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Strengthening and building a muscle optimally requires the muscle to be stretched against resistance then contracted. Then why is it band to round the lower back,shouldn't it strengthen the spinal erectors?

Think of dumbbell side bents, they are safe and good for the quadratus lumborum ,never heard of anyone ever getting hurt with them, so why is it bad bending the spine forward?

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In general, muscles should take more load than connective tissues. Even big strong ligaments and tendons (like the Achilles) do not have the absorption and range of the calf muscle they're connected to.

The connective tissues in your back are intervertebral discs, connecting your vertebrae together. They can absorb some impact, act as ligaments, and offer some flex and rotation. But they are not designed to allow you to pull 500 pounds off the floor.

When your spine is neutral, you are isometrically locking the erector spinae and abdominals, along with some other smaller helper-muscles.

When you then reach down to pick up that 500 lb weight for a deadlift, with that neutral spine, your intervertebral discs are receiving a load that is within their range to handle, but your back and ab muscles are where the real stabilizing force is coming from.

Rounded back lifts are important, and things like the straight-leg-deadlift (where your back will come out of neutral) are used by a lot of athletes. But it's also considered a potentially dangerous exercise:

Performing a movement with a weight or range of motion that is significantly beyond what they are accustomed greatly increases risk of injury, particularly with this movement, but that does not make [straight leg deadlifts] a dangerous exercise when performed with common sense guidelines.

Those "common sense guidelines" rely on the fact that you're relying on weaker muscles and putting load directly on connective tissues. Provided you use great form and light weights, the essay linked above indicates you'll have good results. But that's a far cry from the proper and safe lifting form for heavy deadlifts, lifting heavy things around the house or workplace, etc.

Another good reason for practicing rounded back lifts is that often the real world doesn't afford us perfect anatomical conditions. Lifting a child out of a carseat, as an example. There's a bend, a twist, and the weight is fairly far ahead of you.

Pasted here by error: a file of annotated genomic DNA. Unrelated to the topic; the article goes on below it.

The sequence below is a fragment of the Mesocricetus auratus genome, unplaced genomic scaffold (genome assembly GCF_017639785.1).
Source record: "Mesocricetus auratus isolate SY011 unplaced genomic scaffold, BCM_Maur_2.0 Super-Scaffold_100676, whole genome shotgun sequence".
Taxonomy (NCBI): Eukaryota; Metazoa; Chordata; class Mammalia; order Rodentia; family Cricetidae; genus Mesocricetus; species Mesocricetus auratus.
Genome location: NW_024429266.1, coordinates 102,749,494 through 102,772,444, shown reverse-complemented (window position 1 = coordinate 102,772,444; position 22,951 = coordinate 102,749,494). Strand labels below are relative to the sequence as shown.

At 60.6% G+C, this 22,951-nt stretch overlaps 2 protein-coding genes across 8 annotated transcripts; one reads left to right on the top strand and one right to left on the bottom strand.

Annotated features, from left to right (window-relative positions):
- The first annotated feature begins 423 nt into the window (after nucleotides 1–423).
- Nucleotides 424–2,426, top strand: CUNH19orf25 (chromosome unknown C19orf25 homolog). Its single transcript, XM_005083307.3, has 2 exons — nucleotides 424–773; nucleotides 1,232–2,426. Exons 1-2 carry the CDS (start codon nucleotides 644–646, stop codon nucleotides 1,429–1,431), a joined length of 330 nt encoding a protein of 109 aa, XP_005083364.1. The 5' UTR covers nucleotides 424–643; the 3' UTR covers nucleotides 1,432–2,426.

Also, isometrically locking your spine and doing things like a conventional deadlift does strengthen those muscles, in much the same way that a plank strengthens the abdomen.

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Strengthening and building a muscle optimally requires the muscle to be stretched against resistance then contracted. Then why is it band to round the lower back,shouldn't it strengthen the spinal erectors?

The thing that happens when your back rounds is that you're not actually engaging the erectors. You're not flexing them OR they're not strong enough to withstand the weight. Thus, they're not actually being trained. They're just being pulled apart by a force greater than they can withstand.

Think of dumbbell side bents, they are safe and good for the quadratus lumborum ,never heard of anyone ever getting hurt with them, so why is it bad bending the spine forward?

Bending the spine forward is not harmful. But during a deadlift with rounded back (as discussed above), the erectors are either not working, or not strong enough to prevent the rounding. This means that all the weight you're holding is loaded on your spine instead of the spinal erectors. This, combined with the fact that your pelvis is holding the bottom of the spine in place, means that your spine is "breaking" rather than simply bending.

It's important to note that the negative effects of this "breaking" isn't necessarily something that just snaps. Damage to the spine happens over time, and rounding the back is a sign that you're likely doing gradual damage to your spine. This is why you see some powerlifters lift with rounded backs a lot. They know that this isn't good, but they're willing to risk a little wear and tear for the glory of getting that huge PB and/or trophy. At some point, you just have to get that damn weight up. But don't let that mentality become a habit. Better safe than sorry.

  • And what about simple stiff legged deadlifts,hyperextensions and goodmornings? – user28091 Mar 31 '18 at 20:26
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    @Ekaen - Well, the same principle applies there. If at any point your erectors fail to hold the back straight, the load falls onto the spine instead. But these are all different ways of pulling your back up straight, but it's still a case of the weight hanging at the top of your spine, and the bottom of your spine being locked in place. So when your spine goes horizontal, it's erectors or spine. And you better hope your erectors do the job. – Alec Mar 31 '18 at 20:51

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